T. Rex Really Could Crush a Car in Its Jaws, Without Damaging Its Own Skull

The Tyrannosaurus rex had the strongest bite of any known land animal – extinct or otherwise.

The king of the dinosaurs was capable of biting through solid bone, but paleontologists had long been baffled as to how it accomplished this feat without breaking its own skull.

In a new study published in the journal The Anatomical Record, researchers found that the T. rex had a rigid skull, like those of modern-day crocodiles and hyenas, rather than a flexible one like birds and reptiles. That rigidity enabled the dinosaur to bite down on its hapless prey with a force upwards of 7 tons.

"The highest forces we estimated in T. rex were just shy of 64,000 Newtons, which is about 6.5 metric tonnes (7.1 tons) of force," Ian Cost, the lead author of the new study, told Business Insider.

Modern-day saltwater crocodiles, which hold the chomping record for any living animal, clamp down with a force of 16,460 newtons – only about 25 percent as strong as a T. rex's bite.
Scientists weren't sure whether T. rex skulls were flexible or rigid
Previously, scientists had suggested that the T. rex's roughly 6-foot-long (1.8-metre), 4-foot-tall (1.2 metre) skull had flexible joints – a characteristic called cranial kinesis.

Some creatures need to have parts of their skull moving different directions at once, and independently of their jaws. Snakes that swallow animals whole, or birds that have to nibble awkwardly-shaped foods, benefit from having a mobile skull.

Paleontologists first hypothesised that T. rex might also have benefited from mobile joints, moving its skull bones around to help bite with full force.

But Cost said that thinking didn't align with what scientists observed in modern-day predators like crocodiles and hyenas, which leverage the greatest bite forces of any animals alive today. Crocs' skulls are very rigid, with little to no cranial kinesis.

So Cost's group modelled how parrots' and geckos' skulls and jaws – two animals with mobile skulls – worked, and then applied those movements to a T. rex skull.

"What we found was that the skull of T. rex actually does not react well to being moved around and prefers to not move," Cost said.

According to Casey Holliday, a co-author of the study, there's a trade-off between movement and stability when a creature bites down with a lot of force.

"Birds and lizards have more movement but less stability," he said in a press release.

Less bite stability and range of motion limits the amount of bite force an animal can muster.
T. rex jaws could crush a car, as the Hollywood monster does in Jurassic Park
Mark Norell, a curator at the American Museum of Natural History, has described the T. rex as "a head hunter", since the predator had the rare ability to bite through solid bone and digest it.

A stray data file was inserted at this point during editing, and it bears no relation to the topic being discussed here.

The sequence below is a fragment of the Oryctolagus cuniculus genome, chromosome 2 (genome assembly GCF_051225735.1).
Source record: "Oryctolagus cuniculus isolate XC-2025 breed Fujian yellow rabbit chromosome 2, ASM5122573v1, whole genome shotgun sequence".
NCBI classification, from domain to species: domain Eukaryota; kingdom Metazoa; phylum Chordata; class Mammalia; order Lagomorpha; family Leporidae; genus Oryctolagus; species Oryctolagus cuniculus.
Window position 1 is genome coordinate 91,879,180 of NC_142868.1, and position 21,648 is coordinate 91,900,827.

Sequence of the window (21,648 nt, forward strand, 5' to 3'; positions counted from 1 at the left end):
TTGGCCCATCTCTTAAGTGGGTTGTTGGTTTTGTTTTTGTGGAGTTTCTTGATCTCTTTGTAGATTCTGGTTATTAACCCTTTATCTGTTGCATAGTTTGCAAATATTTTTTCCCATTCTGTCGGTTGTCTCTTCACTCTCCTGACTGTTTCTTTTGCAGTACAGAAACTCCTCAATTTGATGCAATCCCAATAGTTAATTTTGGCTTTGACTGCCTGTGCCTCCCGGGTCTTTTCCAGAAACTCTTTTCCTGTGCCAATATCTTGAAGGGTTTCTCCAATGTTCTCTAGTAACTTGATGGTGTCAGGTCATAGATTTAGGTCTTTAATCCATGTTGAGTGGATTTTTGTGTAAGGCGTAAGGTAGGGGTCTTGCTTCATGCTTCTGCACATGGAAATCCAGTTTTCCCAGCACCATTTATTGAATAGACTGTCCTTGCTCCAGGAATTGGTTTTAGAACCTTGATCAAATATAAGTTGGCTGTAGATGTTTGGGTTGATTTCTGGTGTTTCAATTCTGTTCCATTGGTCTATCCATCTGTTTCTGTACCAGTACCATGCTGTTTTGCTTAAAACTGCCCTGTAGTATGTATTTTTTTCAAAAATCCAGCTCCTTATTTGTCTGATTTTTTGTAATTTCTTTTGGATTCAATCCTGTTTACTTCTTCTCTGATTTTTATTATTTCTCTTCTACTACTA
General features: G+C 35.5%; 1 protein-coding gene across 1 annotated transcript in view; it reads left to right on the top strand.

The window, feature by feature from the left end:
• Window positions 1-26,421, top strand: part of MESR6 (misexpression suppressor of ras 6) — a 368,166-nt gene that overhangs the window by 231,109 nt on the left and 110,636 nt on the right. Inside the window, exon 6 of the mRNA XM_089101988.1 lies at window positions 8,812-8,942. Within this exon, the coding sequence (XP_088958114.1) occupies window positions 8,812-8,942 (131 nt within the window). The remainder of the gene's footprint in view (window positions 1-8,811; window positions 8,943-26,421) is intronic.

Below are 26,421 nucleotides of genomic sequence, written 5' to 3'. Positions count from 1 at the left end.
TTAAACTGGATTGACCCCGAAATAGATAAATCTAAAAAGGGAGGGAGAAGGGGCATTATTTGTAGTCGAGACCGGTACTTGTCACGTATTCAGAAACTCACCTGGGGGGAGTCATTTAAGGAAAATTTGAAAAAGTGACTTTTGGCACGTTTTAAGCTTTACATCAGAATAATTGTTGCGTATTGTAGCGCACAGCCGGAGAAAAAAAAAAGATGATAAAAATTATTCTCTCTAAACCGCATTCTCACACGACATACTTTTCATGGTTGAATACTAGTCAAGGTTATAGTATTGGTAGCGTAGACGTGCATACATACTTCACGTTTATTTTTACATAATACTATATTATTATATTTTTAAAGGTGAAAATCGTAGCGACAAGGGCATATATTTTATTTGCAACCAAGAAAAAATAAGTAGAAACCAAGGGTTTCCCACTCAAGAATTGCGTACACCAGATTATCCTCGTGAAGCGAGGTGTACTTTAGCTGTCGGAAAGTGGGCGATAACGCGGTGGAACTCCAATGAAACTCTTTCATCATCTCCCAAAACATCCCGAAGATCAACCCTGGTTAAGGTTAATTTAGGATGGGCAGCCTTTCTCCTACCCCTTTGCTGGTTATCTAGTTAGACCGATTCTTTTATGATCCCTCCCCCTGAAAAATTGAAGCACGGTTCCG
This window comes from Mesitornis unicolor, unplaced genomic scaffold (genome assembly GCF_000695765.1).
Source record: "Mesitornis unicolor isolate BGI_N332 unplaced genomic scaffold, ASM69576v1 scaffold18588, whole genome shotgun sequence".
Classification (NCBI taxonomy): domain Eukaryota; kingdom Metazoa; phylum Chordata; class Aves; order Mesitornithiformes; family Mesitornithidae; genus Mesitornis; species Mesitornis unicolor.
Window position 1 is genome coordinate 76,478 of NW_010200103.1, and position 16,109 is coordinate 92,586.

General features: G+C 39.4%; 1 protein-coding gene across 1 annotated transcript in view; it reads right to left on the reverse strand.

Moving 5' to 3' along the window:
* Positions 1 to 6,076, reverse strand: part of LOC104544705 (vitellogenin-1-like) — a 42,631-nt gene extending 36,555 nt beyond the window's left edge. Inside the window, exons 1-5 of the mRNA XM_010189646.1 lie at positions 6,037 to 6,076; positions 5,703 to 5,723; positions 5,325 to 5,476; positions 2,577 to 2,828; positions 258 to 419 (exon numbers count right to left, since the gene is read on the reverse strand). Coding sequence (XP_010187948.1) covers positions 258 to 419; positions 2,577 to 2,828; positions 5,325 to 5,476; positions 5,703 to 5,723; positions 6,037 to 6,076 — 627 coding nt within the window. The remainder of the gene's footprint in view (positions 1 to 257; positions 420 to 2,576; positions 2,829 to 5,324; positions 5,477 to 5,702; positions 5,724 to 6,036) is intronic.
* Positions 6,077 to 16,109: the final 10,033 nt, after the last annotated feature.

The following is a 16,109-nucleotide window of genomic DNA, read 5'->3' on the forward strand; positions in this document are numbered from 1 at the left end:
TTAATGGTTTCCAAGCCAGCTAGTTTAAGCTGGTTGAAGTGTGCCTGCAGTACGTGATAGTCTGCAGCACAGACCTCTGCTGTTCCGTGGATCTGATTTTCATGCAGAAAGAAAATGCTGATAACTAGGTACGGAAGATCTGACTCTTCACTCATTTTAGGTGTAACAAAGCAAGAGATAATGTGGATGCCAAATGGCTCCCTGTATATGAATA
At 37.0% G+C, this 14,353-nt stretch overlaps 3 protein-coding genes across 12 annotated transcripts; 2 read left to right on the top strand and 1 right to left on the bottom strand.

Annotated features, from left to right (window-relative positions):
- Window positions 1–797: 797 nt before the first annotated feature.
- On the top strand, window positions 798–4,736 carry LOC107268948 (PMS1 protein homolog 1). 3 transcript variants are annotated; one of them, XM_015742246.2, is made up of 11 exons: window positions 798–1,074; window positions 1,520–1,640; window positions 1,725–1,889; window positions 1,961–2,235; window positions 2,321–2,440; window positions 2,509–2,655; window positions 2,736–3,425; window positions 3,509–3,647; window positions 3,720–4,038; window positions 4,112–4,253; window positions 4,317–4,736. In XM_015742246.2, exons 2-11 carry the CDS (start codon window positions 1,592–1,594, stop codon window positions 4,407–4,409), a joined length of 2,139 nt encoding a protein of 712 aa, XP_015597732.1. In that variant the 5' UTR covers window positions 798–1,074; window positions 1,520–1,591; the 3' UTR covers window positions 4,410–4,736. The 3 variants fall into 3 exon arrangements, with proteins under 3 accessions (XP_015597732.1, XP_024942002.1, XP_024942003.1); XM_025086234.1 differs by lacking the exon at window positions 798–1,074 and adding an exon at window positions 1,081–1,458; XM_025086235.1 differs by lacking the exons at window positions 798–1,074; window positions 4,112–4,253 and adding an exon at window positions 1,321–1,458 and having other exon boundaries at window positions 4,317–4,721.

Paleontologists know this from the dinosaur's fossilized poop; they have discovered T. rex faeces containing tiny chunks of bone eroded by stomach acid.

According to Cost, a rigid skull enabled the T. rex to bite through bone. That's how the dinosaur was "capable of producing enough force to crush some cars, but maybe not every car."

He added that funelling the T. rex's 7.1 tons of bite force "through a tooth or two at impact results in incredible pounds per square inch of pressure that could puncture-crush many vehicles, Jeep tires included."

In the 1993 Hollywood blockbuster, Jurassic Park, a T. rex escapes its paddock and attacks two Jeeps that have broken down nearby. The predator, hoping to nibble on two kids trapped inside the car, flips one Jeep upside down and proceeds to bite into the vehicle's undercarriage, puncturing a tire.

But the T. rex wasn't the only Cretaceous-era dinosaur to have an immobile skull, Holliday told Business Insider.

The Triceratops and Ankylosaurs also had fixed, akinetic skulls. Plus, some close relatives of the T. rex, including Oviraptors and Therizinosaurs, don't have the features that suggest they had flexible skulls, either.
Was the T. rex was a hunter, scavenger, or both?
According to experts at the American Museum of Natural History, the T. rex was a cannibal. But scientists don't know whether the dinosaurs killed one another or just ate T. rexes that were already dead.

When it comes to the dinosaur's other dietary preferences, arguments persist about whether the dinosaur was a hunter or a scavenger.

"A bulk of the evidence points to T. rex being a predator, not a scavenger," Gregory Erickson, a paleontologist from Florida State University, previously told Business Insider. "It was a hunter, day in and day out."

Cost said his study results, which indicate the T. rex's skull handled prey in a similar way to a hyena's, could shed some light on the debate.

"Hyenas, we know, are both hunters and scavengers," he said. "I think, if anything, that T. rex was both a hunter and an opportunistic scavenger."

This article was originally published by Business Insider.

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